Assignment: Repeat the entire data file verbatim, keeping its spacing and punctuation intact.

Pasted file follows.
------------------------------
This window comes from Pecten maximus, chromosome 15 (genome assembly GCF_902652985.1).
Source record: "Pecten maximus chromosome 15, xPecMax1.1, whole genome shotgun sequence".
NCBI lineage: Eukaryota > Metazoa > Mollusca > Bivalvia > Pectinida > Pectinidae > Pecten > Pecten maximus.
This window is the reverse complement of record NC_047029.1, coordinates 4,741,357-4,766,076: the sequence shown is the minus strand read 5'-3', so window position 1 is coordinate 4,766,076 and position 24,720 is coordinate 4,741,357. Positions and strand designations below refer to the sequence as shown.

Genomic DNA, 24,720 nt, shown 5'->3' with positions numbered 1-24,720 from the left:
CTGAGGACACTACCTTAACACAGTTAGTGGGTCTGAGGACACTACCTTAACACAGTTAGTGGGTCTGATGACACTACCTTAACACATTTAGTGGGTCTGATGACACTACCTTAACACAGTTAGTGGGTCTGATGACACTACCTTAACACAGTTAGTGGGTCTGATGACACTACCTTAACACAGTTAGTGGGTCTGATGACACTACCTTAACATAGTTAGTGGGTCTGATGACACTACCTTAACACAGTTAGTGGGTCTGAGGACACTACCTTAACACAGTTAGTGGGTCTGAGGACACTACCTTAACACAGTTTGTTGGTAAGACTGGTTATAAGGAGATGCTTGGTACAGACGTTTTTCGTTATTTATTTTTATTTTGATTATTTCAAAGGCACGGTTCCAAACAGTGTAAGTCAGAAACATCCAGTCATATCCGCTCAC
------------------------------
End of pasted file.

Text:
This window comes from Pecten maximus, chromosome 15 (genome assembly GCF_902652985.1).
Source record: "Pecten maximus chromosome 15, xPecMax1.1, whole genome shotgun sequence".
NCBI lineage: Eukaryota > Metazoa > Mollusca > Bivalvia > Pectinida > Pectinidae > Pecten > Pecten maximus.
This window is the reverse complement of record NC_047029.1, coordinates 4,741,357-4,766,076: the sequence shown is the minus strand read 5'-3', so window position 1 is coordinate 4,766,076 and position 24,720 is coordinate 4,741,357. Positions and strand designations below refer to the sequence as shown.

Genomic DNA, 24,720 nt, shown 5'->3' with positions numbered 1-24,720 from the left:
CTGAGGACACTACCTTAACACAGTTAGTGGGTCTGAGGACACTACCTTAACACAGTTAGTGGGTCTGATGACACTACCTTAACACATTTAGTGGGTCTGATGACACTACCTTAACACAGTTAGTGGGTCTGATGACACTACCTTAACACAGTTAGTGGGTCTGATGACACTACCTTAACACAGTTAGTGGGTCTGATGACACTACCTTAACATAGTTAGTGGGTCTGATGACACTACCTTAACACAGTTAGTGGGTCTGAGGACACTACCTTAACACAGTTAGTGGGTCTGAGGACACTACCTTAACACAGTTTGTTGGTAAGACTGGTTATAAGGAGATGCTTGGTACAGACGTTTTTCGTTATTTATTTTTATTTTGATTATTTCAAAGGCACGGTTCCAAACAGTGTAAGTCAGAAACATCCAGTCATATCCGCTCAC